In the detailed description that follows, some of the discussion will use the following example of predictors and response categories. The example uses Consumer Reports Auto Data from April, 1990 Consumer Reports' summary on 117 cars. For the illustrative example, Manufacturer country is used as the predictor and Reliability as the response (treated as an unordered response). The summarized frequency table is shown below in Table 1:

TABLE 1
Much Much
Country better worse Average Better Worse
Germany 0 1 2 1 0
Japan 13 0 3 2 0
Japan/USA 8 0 0 1 0
Korea 0 1 0 1 2
Mexico 0 0 1 1 0
Sweden 0 0 2 0 2
USA 0 16 18 2 8

CART applied to this data results in the following tree topology:

1) root

    • 2) Country: Germany, Korea, Mexico, Sweden, USA
      • 4) Country: Germany, Mexico
      • 5) Country: Korea, Sweden, USA
    • 3) Country: Japan, Japan/USA

Thus, on the first level an exhaustive search on all 27-1=64 possible two-way groupings gave as the best partition (based on the Gini criteria): Germany, Korea, Mexico, Sweden, USA and Japan, Japan/USA, as illustrated in table 2. The systems and methods of embodiments of the invention applied to the frequency table gave the same partition when two clusters were specified.

TABLE 2
Much Much
Country better worse Average Better Worse
Germany Korea 0 18 23 5 12
Mexico Sweden USA
Japan Japan/USA 21 0 3 3 0

Further, at the next split CART partitions Germany, Korea, Mexico, Sweden, USA into Germany, Mexico and Korea, Sweden, USA. The three-cluster output of the systems and methods of embodiments of the invention show the same groupings.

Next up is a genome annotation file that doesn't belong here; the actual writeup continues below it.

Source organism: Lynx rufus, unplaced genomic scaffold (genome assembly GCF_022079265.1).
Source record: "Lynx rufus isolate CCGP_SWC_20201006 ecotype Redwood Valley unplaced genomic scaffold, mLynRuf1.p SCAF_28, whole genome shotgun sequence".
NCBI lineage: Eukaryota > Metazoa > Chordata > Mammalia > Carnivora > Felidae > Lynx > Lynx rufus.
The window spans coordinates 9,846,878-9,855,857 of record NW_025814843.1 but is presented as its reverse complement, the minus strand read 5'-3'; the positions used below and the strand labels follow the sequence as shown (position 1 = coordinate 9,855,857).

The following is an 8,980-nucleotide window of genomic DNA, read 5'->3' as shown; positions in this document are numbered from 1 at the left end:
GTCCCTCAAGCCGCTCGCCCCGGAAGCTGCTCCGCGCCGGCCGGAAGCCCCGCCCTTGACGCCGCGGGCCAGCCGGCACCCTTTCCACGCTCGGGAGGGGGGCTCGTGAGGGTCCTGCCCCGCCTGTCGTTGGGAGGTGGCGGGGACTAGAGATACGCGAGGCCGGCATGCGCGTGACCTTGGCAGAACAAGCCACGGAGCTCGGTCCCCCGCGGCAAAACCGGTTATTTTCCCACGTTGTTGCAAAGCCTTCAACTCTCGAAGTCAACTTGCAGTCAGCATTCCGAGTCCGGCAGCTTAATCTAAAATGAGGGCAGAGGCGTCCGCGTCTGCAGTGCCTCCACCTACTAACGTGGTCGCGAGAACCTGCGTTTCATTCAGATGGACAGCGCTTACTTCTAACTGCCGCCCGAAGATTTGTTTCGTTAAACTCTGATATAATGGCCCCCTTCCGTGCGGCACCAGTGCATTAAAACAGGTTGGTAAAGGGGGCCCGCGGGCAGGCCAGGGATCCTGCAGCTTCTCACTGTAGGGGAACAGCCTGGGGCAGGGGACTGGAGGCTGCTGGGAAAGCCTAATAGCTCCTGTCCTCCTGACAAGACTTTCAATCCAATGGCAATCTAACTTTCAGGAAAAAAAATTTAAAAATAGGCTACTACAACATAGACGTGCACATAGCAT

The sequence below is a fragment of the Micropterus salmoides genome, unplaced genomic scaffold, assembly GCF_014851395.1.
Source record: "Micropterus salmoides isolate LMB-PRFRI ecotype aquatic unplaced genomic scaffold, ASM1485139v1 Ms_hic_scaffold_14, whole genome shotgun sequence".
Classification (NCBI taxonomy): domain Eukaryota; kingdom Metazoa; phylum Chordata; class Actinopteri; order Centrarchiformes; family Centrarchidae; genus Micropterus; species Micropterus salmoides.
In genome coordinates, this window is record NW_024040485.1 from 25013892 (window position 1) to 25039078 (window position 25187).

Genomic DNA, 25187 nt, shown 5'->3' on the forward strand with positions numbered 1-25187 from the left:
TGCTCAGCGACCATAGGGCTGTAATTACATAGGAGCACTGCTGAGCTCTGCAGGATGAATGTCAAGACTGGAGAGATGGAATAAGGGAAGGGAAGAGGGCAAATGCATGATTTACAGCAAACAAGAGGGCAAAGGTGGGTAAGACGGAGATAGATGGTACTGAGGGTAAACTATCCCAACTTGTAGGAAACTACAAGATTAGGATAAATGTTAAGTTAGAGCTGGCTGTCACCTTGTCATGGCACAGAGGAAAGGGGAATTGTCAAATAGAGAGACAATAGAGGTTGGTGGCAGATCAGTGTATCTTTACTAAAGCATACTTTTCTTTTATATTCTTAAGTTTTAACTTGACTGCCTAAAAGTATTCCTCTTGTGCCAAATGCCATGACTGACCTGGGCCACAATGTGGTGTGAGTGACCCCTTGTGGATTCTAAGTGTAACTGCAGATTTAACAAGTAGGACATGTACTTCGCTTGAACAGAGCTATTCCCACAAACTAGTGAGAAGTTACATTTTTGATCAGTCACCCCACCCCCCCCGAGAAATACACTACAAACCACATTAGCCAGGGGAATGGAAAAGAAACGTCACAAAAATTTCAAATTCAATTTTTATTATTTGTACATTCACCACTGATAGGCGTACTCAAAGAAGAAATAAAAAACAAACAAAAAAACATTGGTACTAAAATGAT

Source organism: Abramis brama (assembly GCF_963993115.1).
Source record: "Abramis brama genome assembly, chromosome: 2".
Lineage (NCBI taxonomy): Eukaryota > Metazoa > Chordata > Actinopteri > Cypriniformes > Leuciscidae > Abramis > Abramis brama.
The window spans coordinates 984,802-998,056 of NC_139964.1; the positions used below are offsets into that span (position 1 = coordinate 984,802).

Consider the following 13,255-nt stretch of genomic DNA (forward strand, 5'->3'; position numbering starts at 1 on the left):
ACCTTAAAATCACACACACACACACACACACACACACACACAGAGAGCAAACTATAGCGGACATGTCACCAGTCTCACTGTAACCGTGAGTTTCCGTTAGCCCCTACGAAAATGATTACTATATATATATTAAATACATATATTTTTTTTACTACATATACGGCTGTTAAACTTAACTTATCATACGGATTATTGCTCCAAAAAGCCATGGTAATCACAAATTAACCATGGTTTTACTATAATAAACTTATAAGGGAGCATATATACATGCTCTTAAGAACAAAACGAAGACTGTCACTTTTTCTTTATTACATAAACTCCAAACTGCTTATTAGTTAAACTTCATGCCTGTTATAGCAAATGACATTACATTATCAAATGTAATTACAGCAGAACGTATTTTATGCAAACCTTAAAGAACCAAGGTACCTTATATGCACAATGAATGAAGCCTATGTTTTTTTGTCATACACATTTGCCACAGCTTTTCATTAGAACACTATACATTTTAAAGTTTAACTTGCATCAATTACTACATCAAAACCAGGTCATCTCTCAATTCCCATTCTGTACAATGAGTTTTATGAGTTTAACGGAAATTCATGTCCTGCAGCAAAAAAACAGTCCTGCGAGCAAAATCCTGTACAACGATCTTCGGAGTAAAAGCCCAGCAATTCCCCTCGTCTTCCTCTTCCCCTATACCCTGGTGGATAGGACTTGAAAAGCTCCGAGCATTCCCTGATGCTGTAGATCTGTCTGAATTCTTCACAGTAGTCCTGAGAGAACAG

TABLE 3
Much Much
Country better worse Average Better Worse
Korea Sweden USA 0 17 20 3 12
Germany Mexico 0 1 3 2 0
Japan Japan/USA 21 0 3 3 0

The categorical predictor in this simple example only uses seven categories. The novel preprocessing algorithm described below is expected to be especially useful when the number of categories is very large and an exhaustive search for the groups is infeasible.

The detailed description is divided into multiple sections. In the first section the software operating environment of different embodiments of the invention are described. In the second section methods according to various embodiments of the invention are described.

Operating Environment

FIG. 1 is a block diagram of the major components of a hardware and software operating environment 100 incorporating various embodiments of the invention. The systems and methods of the various embodiments of the invention may be incorporated on any hardware or software system that can receive the input data. Generally such hardware includes personal computers, server computers, mainframe computers, laptop computers, portable handheld computers, personal digital assistants (PDAs) and hybrids of the aforementioned devices. In some embodiments of the invention, operating environment 100 includes a cluster preprocessor module 102 and a clustering module 104.

In general, the embodiments of the invention operate as follows. Training data 110 may be sent to either cluster preprocessor module 102 or clustering module 104. The training data may include predictors and responses with both non-metric response categories 112 and data with metric response categories 114. Categories may also be referred to as levels. Non-metric categories are typically categories that do not represent a measured quantity. Examples of non-metric response categories include reliability ratings as described above, lot numbers, part identifiers, zip codes, email domains, equipment types, manufacturer identifications etc. The various embodiments of the invention are not limited to any particular non-metric response category. Metric response categories typically include quantities that may be measured, such as miles per gallon, mean time between failure, mean time to repair etc.